• flu-like symptoms, including swollen glands or fever

Subsequent outbreaks are usually milder and last for a shorter period of time, usually 3 to 5 days. The sores are fewer, smaller, less painful and heal more quickly, and there are no flu-like symptoms.

Diagnosis usually includes an examination of the patient’s genital area, samples from any visible sores, an internal pelvic exam (for women), a urine sample

There is no cure for the herpes simplex virus and treatment is not essential, as an outbreak of genital herpes will usually clear up by itself. A doctor may however prescribe a course of antiviral tablets that reduce the severity of an outbreak. The antiviral tablets work by preventing the herpes simplex virus from multiplying.

Recurrences of genital herpes vary from person to person in frequency. Some will never experience an outbreak again, whilst others may have milder recurrences more than 6 times a year. Because these recurrent infections are milder, they often do not require treatment.


How is it Transmitted?
Human Papilloma Virus (HPV) is a virus that can cause genital warts. Genital HPV is transmitted by genital skin-to-skin contact, or through the transfer of infected genital fluids. This is usually during vaginal or anal sex, but it is also possible to pass it on through non-penetrative sexual activity.

HPV infection without warts will generally be symptomless and most infections clear on their own without ever causing any problems. Most HPV infections fall under this category.

Genital warts appear as white or flesh-colored, smooth, small bumps, or larger, fleshy, cauliflower-like lumps. There are more than 100 different subtypes of HPV, and around 30 of them specifically affect the genitals. Other HPV subtypes cause warts to grow on different parts of the body, such as the hands.

Warts can appear on or around the penis, the scrotum, the thighs or the anus. In women warts can develop around the vulva or inside the vagina and on the cervix. If a woman has warts on her cervix, this may cause slight bleeding or, very rarely, an unusual colored vaginal discharge. Warts may occur singly or in groups. The warts may itch, but they are usually painless. In severe cases, it is possible for warts to spread from the genitals to the area around the anus, even if anal intercourse has not occurred.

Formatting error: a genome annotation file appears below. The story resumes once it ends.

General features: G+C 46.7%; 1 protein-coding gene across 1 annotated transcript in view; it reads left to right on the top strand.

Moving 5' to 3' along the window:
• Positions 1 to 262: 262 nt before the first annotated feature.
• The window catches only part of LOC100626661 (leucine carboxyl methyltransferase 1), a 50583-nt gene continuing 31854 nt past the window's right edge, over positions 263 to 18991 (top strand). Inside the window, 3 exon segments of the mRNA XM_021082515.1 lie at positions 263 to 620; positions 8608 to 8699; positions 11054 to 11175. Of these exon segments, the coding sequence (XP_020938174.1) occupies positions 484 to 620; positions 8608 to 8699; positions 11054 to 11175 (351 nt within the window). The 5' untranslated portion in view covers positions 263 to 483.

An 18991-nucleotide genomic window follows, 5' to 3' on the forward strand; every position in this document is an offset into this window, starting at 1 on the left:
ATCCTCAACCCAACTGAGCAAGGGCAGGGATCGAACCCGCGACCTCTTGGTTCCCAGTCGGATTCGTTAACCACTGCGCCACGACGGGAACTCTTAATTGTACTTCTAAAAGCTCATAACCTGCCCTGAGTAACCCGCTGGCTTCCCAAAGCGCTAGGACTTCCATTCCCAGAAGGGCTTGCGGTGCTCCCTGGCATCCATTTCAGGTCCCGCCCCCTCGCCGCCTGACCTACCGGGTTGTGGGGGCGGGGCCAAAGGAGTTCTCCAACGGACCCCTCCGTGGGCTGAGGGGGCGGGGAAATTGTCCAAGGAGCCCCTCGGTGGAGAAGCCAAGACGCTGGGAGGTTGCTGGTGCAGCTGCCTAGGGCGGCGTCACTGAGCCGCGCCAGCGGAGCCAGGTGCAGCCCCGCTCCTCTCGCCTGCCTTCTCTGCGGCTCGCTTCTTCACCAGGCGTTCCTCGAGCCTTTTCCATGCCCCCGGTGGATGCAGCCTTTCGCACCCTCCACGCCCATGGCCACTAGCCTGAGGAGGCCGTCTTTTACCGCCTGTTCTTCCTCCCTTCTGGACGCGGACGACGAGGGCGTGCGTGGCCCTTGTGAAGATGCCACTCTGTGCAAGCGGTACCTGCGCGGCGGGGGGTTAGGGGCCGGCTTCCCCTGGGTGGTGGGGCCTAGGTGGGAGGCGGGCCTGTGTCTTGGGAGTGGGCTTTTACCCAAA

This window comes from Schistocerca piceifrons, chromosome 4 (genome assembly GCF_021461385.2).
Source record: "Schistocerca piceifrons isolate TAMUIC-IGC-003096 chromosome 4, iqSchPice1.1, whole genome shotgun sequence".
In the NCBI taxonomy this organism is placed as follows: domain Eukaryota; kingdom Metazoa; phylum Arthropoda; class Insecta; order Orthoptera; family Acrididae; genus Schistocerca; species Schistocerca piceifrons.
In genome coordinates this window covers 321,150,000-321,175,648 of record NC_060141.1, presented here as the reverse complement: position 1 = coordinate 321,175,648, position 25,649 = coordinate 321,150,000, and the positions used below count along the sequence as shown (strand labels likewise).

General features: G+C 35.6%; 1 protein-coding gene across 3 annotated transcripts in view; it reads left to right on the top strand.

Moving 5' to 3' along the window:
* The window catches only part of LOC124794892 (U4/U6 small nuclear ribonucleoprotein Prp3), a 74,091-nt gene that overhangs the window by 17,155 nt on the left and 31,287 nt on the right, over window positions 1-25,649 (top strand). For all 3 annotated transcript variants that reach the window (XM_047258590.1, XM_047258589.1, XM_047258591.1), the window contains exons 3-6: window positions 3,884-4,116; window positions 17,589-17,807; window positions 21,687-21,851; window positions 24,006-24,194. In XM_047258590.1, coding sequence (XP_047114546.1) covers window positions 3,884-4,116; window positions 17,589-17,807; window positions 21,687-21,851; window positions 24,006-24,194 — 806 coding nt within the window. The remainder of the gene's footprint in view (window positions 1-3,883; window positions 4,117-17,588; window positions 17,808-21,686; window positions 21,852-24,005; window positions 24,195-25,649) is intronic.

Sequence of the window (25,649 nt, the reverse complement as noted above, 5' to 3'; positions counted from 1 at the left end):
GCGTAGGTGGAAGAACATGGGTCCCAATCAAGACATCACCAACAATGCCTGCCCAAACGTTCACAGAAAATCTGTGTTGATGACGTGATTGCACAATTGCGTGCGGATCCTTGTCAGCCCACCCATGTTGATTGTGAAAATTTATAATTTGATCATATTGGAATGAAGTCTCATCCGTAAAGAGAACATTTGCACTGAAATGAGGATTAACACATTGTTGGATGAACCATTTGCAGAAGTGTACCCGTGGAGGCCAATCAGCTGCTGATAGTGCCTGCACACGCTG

At your bi-annual pelvic exam and Pap smear, the medical provider will take a tiny scraping of tissue from the cervix and test for HPV. If you test positive, they'll discuss with you the nature of your infection

A doctor or nurse can usually tell whether you have genital warts just by looking closely at the affected area. If warts are suspected but are not obvious, the doctor may apply a weak vinegar-like solution to the the genital area; this turns any warts white and therefore makes them more visible.
To check for hidden warts, the doctor may carry out an internal examination of the vagina, cervix and/or anus.

Most HPV infections clear on their own without intervention. More serious infections, like those associated with cervical cancer, may be followed up with a colposcopy and cervical biopsy.

A colposcopy is a vaginal wash, sometimes made from vinegar, that helps the medical provider see the infected tissue. The biopsy involves taking a sample of tissue from the cervix to test for abnormal cells. The biopsy is not just diagnostic, it's also therapeutic. The removal of cells draws the attention of the immune system, which busily gets to work clearing the infection.

There is no treatment that can completely eliminate genital warts once a person has been infected. Often outbreaks of genital warts will become less frequent over time, until the body naturally clears the virus and the warts disappear of their own accord.

A doctor can give patients various treatments to clear genital warts, but they may reappear even after treatment. Genital warts are caused by a virus, not a bacterium, so antibiotics will not get rid of them. Common treatments include:

  • Podophyllin resin – a brown liquid which is painted on to the wart(s) by a doctor or nurse and must be washed off 4 hours later
  • Podopfilox lotion/gel – can be applied to the wart(s) by the patient at home. The usual schedule is twice a day for 3 days, followed by 4 days without any lotion. This cycle is repeated for 4 weeks.
  • Cryocautery (also called cryotherapy) – uses liquid nitrogen to freeze more persistent warts every 1 to 3 weeks for a short period.
  • Laser treatments – this approach can be expensive and is usually reserved for very extensive and tough-to-treat warts.